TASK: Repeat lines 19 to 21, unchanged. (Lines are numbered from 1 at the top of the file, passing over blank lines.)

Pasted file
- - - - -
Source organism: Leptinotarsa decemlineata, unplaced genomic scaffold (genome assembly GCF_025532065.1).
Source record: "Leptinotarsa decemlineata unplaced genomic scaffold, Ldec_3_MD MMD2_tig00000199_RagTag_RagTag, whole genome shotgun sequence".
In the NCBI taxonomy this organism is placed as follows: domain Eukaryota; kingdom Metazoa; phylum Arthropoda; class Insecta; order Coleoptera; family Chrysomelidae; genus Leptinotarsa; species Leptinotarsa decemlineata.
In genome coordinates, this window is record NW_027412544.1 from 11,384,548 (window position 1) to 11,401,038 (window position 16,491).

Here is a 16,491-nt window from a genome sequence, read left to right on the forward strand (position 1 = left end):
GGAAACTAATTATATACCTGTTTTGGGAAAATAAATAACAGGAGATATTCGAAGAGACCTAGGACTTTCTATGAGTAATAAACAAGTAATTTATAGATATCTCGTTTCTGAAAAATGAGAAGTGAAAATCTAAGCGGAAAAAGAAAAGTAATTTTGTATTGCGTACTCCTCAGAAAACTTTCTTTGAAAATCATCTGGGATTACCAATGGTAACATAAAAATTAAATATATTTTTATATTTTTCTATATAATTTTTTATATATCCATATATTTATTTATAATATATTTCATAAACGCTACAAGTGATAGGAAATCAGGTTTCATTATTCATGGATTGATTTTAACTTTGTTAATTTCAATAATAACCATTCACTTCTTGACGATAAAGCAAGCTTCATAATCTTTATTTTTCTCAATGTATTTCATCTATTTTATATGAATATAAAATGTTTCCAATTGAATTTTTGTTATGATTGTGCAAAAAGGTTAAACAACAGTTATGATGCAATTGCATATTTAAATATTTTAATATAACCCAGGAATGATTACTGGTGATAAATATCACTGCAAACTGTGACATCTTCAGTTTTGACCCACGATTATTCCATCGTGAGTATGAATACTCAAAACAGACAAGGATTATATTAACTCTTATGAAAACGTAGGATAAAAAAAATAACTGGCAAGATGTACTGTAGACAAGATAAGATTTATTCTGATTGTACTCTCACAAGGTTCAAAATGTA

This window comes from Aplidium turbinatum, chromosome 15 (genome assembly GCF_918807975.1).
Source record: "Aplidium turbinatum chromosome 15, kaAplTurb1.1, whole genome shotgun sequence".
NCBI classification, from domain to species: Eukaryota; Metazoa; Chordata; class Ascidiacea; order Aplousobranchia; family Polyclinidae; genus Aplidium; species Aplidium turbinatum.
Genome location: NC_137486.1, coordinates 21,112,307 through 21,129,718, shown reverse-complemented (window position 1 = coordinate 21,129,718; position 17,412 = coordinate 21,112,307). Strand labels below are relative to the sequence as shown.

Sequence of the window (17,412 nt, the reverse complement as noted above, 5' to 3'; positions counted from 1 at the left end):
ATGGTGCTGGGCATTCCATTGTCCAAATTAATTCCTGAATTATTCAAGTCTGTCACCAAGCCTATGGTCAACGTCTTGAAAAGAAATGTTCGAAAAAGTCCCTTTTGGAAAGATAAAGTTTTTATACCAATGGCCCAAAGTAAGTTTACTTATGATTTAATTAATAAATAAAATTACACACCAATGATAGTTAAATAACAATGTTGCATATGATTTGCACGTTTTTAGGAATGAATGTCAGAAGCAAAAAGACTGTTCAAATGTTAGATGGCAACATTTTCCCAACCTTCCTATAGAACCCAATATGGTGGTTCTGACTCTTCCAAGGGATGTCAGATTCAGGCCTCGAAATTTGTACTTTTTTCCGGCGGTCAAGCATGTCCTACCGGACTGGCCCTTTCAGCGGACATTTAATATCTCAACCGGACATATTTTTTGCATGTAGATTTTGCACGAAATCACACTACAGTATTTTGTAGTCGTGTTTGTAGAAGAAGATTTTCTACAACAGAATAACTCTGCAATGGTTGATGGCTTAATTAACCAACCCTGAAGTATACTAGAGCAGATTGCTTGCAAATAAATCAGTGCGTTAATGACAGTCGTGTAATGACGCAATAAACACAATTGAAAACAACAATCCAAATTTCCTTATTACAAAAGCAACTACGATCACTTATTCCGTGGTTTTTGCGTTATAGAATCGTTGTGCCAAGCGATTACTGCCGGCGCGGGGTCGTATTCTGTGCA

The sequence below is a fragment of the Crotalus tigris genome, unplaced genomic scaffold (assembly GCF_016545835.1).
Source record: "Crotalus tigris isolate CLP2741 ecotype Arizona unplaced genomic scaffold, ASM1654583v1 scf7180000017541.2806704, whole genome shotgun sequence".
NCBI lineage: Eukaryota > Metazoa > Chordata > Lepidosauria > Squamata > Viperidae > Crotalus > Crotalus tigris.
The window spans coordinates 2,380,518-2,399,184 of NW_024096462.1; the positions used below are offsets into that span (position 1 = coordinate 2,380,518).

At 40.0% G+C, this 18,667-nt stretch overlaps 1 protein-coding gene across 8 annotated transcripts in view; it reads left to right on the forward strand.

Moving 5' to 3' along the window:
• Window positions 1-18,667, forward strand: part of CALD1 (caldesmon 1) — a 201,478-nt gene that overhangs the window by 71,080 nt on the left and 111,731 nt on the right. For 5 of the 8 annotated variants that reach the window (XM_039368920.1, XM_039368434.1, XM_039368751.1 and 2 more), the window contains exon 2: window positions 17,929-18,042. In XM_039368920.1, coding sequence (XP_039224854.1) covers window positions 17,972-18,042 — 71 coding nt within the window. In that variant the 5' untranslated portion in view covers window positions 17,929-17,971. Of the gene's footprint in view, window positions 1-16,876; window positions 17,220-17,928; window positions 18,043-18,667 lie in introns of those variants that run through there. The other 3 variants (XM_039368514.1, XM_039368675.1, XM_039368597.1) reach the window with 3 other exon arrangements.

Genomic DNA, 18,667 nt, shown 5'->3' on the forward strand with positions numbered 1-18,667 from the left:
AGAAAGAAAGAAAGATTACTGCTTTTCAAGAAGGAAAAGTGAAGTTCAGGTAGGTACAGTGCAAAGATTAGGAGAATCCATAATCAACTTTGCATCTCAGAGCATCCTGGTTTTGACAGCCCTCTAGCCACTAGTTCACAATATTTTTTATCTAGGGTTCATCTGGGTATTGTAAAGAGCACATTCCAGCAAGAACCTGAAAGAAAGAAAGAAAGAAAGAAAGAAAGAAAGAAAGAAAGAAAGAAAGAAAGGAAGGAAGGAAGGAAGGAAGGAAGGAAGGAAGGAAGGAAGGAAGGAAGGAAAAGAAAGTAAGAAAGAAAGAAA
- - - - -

• Window positions 1-18,667, forward strand: part of CALD1 (caldesmon 1) — a 201,478-nt gene that overhangs the window by 71,080 nt on the left and 111,731 nt on the right. For 5 of the 8 annotated variants that reach the window (XM_039368920.1, XM_039368434.1, XM_039368751.1 and 2 more), the window contains exon 2: window positions 17,929-18,042. In XM_039368920.1, coding sequence (XP_039224854.1) covers window positions 17,972-18,042 — 71 coding nt within the window. In that variant the 5' untranslated portion in view covers window positions 17,929-17,971. Of the gene's footprint in view, window positions 1-16,876; window positions 17,220-17,928; window positions 18,043-18,667 lie in introns of those variants that run through there. The other 3 variants (XM_039368514.1, XM_039368675.1, XM_039368597.1) reach the window with 3 other exon arrangements.

Genomic DNA, 18,667 nt, shown 5'->3' on the forward strand with positions numbered 1-18,667 from the left:
AGAAAGAAAGAAAGATTACTGCTTTTCAAGAAGGAAAAGTGAAGTTCAGGTAGGTACAGTGCAAAGATTAGGAGAATCCATAATCAACTTTGCATCTCAGAGCATCCTGGTTTTGACAGCCCTCTAGCCACTAGTTCACAATATTTTTTATCTAGGGTTCATCTGGGTATTGTAAAGAGCACATTCCAGCAAGAACCTGAAAGAAAGAAAGAAAGAAAGAAAGAAAGAAAGAAAGAAAGAAAGAAAGAAAGGAAGGAAGGAAGGAAGGAAGGAAGGAAGGAAGGAAGGAAGGAAGGAAGGAAAAGAAAGTAAGAAAGAAAGAAA